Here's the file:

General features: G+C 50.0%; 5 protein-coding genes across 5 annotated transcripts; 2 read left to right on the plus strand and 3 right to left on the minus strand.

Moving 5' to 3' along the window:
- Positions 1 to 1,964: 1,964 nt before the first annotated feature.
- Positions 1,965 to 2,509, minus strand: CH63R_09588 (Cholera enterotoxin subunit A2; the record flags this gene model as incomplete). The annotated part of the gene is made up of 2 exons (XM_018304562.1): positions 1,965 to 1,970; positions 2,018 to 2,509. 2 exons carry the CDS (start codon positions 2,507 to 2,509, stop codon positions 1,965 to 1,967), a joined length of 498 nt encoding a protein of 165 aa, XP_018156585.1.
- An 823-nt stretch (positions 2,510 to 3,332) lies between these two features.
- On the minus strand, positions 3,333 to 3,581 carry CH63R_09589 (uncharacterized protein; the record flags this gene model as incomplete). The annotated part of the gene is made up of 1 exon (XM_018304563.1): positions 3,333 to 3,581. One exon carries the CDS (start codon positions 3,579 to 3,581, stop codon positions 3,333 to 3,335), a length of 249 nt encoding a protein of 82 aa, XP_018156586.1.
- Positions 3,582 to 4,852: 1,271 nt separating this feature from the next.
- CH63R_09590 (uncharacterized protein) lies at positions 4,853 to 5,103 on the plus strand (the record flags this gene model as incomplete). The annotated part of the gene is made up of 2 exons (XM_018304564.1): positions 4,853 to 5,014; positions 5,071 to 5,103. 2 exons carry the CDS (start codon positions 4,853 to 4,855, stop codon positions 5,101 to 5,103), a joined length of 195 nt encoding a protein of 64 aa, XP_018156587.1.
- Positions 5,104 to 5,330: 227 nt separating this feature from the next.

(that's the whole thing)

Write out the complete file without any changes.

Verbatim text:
General features: G+C 50.0%; 5 protein-coding genes across 5 annotated transcripts; 2 read left to right on the plus strand and 3 right to left on the minus strand.

Moving 5' to 3' along the window:
- Positions 1 to 1,964: 1,964 nt before the first annotated feature.
- Positions 1,965 to 2,509, minus strand: CH63R_09588 (Cholera enterotoxin subunit A2; the record flags this gene model as incomplete). The annotated part of the gene is made up of 2 exons (XM_018304562.1): positions 1,965 to 1,970; positions 2,018 to 2,509. 2 exons carry the CDS (start codon positions 2,507 to 2,509, stop codon positions 1,965 to 1,967), a joined length of 498 nt encoding a protein of 165 aa, XP_018156585.1.
- An 823-nt stretch (positions 2,510 to 3,332) lies between these two features.
- On the minus strand, positions 3,333 to 3,581 carry CH63R_09589 (uncharacterized protein; the record flags this gene model as incomplete). The annotated part of the gene is made up of 1 exon (XM_018304563.1): positions 3,333 to 3,581. One exon carries the CDS (start codon positions 3,579 to 3,581, stop codon positions 3,333 to 3,335), a length of 249 nt encoding a protein of 82 aa, XP_018156586.1.
- Positions 3,582 to 4,852: 1,271 nt separating this feature from the next.
- CH63R_09590 (uncharacterized protein) lies at positions 4,853 to 5,103 on the plus strand (the record flags this gene model as incomplete). The annotated part of the gene is made up of 2 exons (XM_018304564.1): positions 4,853 to 5,014; positions 5,071 to 5,103. 2 exons carry the CDS (start codon positions 4,853 to 4,855, stop codon positions 5,101 to 5,103), a joined length of 195 nt encoding a protein of 64 aa, XP_018156587.1.
- Positions 5,104 to 5,330: 227 nt separating this feature from the next.